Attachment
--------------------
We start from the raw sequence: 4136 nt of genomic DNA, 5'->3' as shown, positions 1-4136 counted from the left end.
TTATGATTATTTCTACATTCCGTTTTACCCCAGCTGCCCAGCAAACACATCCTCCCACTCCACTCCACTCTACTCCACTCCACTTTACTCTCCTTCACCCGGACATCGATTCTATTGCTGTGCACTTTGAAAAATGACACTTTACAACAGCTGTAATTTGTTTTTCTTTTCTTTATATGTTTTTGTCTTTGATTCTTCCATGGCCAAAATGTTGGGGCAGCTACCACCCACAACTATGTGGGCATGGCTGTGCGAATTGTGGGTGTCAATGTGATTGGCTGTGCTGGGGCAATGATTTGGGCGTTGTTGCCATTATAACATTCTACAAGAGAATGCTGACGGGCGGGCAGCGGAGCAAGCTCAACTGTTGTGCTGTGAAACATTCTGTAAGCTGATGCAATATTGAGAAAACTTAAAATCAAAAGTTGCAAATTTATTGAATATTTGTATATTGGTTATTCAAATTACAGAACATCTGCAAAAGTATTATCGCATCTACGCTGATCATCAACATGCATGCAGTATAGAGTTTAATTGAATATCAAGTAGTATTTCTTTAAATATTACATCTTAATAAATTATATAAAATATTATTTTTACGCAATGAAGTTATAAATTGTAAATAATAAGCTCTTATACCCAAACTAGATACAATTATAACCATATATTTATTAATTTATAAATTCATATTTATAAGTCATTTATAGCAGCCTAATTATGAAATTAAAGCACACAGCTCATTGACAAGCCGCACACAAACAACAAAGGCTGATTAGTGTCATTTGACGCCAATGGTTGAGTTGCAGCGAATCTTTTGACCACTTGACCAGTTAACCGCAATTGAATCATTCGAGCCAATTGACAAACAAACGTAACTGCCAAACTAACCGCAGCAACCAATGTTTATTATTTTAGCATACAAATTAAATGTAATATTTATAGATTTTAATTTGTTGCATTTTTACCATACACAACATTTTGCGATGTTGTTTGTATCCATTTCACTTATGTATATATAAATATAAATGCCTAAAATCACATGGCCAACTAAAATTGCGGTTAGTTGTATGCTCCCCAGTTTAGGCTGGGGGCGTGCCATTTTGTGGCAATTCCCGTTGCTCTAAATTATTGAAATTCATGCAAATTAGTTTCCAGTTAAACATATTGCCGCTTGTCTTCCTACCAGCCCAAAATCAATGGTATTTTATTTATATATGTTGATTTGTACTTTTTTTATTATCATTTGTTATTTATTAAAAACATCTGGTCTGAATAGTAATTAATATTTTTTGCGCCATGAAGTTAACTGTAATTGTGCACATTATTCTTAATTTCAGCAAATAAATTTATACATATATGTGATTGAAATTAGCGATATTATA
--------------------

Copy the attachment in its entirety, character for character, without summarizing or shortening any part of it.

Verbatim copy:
We start from the raw sequence: 4136 nt of genomic DNA, 5'->3' as shown, positions 1-4136 counted from the left end.
TTATGATTATTTCTACATTCCGTTTTACCCCAGCTGCCCAGCAAACACATCCTCCCACTCCACTCCACTCTACTCCACTCCACTTTACTCTCCTTCACCCGGACATCGATTCTATTGCTGTGCACTTTGAAAAATGACACTTTACAACAGCTGTAATTTGTTTTTCTTTTCTTTATATGTTTTTGTCTTTGATTCTTCCATGGCCAAAATGTTGGGGCAGCTACCACCCACAACTATGTGGGCATGGCTGTGCGAATTGTGGGTGTCAATGTGATTGGCTGTGCTGGGGCAATGATTTGGGCGTTGTTGCCATTATAACATTCTACAAGAGAATGCTGACGGGCGGGCAGCGGAGCAAGCTCAACTGTTGTGCTGTGAAACATTCTGTAAGCTGATGCAATATTGAGAAAACTTAAAATCAAAAGTTGCAAATTTATTGAATATTTGTATATTGGTTATTCAAATTACAGAACATCTGCAAAAGTATTATCGCATCTACGCTGATCATCAACATGCATGCAGTATAGAGTTTAATTGAATATCAAGTAGTATTTCTTTAAATATTACATCTTAATAAATTATATAAAATATTATTTTTACGCAATGAAGTTATAAATTGTAAATAATAAGCTCTTATACCCAAACTAGATACAATTATAACCATATATTTATTAATTTATAAATTCATATTTATAAGTCATTTATAGCAGCCTAATTATGAAATTAAAGCACACAGCTCATTGACAAGCCGCACACAAACAACAAAGGCTGATTAGTGTCATTTGACGCCAATGGTTGAGTTGCAGCGAATCTTTTGACCACTTGACCAGTTAACCGCAATTGAATCATTCGAGCCAATTGACAAACAAACGTAACTGCCAAACTAACCGCAGCAACCAATGTTTATTATTTTAGCATACAAATTAAATGTAATATTTATAGATTTTAATTTGTTGCATTTTTACCATACACAACATTTTGCGATGTTGTTTGTATCCATTTCACTTATGTATATATAAATATAAATGCCTAAAATCACATGGCCAACTAAAATTGCGGTTAGTTGTATGCTCCCCAGTTTAGGCTGGGGGCGTGCCATTTTGTGGCAATTCCCGTTGCTCTAAATTATTGAAATTCATGCAAATTAGTTTCCAGTTAAACATATTGCCGCTTGTCTTCCTACCAGCCCAAAATCAATGGTATTTTATTTATATATGTTGATTTGTACTTTTTTTATTATCATTTGTTATTTATTAAAAACATCTGGTCTGAATAGTAATTAATATTTTTTGCGCCATGAAGTTAACTGTAATTGTGCACATTATTCTTAATTTCAGCAAATAAATTTATACATATATGTGATTGAAATTAGCGATATTATA